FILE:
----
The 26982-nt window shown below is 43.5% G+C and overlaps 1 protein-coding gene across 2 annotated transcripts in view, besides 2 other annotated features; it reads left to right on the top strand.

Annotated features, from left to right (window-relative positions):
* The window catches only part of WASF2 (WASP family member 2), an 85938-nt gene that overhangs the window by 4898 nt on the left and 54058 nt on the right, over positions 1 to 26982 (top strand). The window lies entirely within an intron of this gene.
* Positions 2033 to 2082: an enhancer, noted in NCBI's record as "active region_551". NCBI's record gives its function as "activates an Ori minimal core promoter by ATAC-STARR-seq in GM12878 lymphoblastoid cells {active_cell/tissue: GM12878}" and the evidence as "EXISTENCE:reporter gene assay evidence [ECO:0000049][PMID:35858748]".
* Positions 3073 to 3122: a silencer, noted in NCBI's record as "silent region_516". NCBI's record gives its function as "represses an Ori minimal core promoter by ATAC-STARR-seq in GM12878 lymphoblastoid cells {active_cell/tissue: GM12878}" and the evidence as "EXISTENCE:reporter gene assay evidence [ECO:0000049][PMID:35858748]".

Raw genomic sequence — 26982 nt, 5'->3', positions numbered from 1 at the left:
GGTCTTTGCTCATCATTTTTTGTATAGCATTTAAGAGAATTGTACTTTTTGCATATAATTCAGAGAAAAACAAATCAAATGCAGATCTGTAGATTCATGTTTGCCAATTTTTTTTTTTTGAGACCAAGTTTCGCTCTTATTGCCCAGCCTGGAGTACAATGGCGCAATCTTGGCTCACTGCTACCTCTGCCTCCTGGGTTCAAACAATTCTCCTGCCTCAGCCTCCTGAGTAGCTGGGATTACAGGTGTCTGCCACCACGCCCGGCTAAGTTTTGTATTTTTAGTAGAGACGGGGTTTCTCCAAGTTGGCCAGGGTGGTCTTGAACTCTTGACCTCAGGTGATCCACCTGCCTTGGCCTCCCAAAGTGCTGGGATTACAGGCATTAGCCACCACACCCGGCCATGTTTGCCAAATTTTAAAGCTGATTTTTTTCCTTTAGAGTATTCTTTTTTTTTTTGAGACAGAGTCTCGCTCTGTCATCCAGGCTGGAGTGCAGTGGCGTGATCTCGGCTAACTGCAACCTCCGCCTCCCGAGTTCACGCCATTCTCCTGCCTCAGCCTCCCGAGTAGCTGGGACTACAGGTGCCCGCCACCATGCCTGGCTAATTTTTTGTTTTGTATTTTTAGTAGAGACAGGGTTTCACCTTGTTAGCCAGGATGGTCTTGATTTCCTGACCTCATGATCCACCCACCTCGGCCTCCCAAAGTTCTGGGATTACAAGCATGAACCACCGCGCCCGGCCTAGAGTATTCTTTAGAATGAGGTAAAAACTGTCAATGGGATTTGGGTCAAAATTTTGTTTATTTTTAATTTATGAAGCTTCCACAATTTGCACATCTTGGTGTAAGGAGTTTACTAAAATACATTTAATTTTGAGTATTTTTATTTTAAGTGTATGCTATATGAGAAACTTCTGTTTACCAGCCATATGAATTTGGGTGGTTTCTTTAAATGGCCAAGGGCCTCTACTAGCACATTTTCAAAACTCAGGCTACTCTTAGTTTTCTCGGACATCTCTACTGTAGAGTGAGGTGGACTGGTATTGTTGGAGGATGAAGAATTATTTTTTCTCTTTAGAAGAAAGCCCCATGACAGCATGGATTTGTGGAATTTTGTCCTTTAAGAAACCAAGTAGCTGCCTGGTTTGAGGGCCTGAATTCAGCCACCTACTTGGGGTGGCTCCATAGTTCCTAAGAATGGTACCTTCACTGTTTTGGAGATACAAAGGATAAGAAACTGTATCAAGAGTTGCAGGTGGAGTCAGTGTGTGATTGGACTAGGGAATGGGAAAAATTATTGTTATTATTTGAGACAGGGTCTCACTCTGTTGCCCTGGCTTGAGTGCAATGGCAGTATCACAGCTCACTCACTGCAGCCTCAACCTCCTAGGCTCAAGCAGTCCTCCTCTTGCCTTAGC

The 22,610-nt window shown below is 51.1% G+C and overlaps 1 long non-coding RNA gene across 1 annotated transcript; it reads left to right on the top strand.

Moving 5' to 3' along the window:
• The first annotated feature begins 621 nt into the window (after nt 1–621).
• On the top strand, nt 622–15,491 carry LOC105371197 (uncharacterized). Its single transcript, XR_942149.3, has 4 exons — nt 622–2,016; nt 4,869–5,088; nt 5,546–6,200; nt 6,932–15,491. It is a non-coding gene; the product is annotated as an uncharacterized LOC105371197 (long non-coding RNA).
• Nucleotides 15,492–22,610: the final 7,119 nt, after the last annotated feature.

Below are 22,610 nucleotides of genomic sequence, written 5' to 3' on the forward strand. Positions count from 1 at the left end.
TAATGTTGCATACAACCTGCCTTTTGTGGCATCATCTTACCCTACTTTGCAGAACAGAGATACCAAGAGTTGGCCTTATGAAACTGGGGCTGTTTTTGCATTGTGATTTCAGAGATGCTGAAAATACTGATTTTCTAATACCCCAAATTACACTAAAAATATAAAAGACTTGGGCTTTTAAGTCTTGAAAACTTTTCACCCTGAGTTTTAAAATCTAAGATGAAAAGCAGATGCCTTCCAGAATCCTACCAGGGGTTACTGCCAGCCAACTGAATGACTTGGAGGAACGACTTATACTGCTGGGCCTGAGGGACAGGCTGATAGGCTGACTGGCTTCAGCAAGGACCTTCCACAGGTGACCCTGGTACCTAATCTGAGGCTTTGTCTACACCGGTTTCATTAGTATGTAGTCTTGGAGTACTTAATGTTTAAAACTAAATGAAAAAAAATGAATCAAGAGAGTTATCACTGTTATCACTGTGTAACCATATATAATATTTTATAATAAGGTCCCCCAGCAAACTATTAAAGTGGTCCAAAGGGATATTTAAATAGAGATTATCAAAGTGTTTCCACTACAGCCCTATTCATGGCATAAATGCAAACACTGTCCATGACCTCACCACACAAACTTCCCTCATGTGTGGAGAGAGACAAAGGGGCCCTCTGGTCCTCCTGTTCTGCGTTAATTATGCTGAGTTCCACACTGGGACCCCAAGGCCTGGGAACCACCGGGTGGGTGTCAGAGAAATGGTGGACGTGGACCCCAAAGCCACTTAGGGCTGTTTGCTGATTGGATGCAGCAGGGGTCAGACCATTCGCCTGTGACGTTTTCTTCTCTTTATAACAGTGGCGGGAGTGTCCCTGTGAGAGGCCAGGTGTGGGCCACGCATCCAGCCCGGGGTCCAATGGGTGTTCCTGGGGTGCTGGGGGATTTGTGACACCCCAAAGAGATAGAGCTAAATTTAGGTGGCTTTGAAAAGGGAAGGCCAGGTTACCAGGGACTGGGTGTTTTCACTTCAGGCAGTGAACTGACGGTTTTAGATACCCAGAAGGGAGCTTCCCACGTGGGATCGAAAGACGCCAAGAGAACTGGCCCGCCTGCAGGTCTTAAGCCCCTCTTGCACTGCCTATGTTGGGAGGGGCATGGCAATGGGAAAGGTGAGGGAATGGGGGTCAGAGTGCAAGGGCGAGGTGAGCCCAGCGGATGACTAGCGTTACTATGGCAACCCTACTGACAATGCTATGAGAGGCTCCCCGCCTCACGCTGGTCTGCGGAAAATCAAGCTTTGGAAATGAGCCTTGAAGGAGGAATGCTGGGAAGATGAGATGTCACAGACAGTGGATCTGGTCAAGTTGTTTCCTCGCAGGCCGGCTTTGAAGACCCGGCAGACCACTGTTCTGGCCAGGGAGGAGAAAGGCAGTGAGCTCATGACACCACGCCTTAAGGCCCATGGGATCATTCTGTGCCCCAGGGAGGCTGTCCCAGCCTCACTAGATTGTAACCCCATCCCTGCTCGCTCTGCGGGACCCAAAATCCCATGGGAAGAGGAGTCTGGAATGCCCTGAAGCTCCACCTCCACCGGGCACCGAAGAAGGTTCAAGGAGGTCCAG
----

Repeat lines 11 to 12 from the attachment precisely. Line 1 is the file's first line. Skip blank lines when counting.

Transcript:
• On the top strand, nt 622–15,491 carry LOC105371197 (uncharacterized). Its single transcript, XR_942149.3, has 4 exons — nt 622–2,016; nt 4,869–5,088; nt 5,546–6,200; nt 6,932–15,491. It is a non-coding gene; the product is annotated as an uncharacterized LOC105371197 (long non-coding RNA).
• Nucleotides 15,492–22,610: the final 7,119 nt, after the last annotated feature.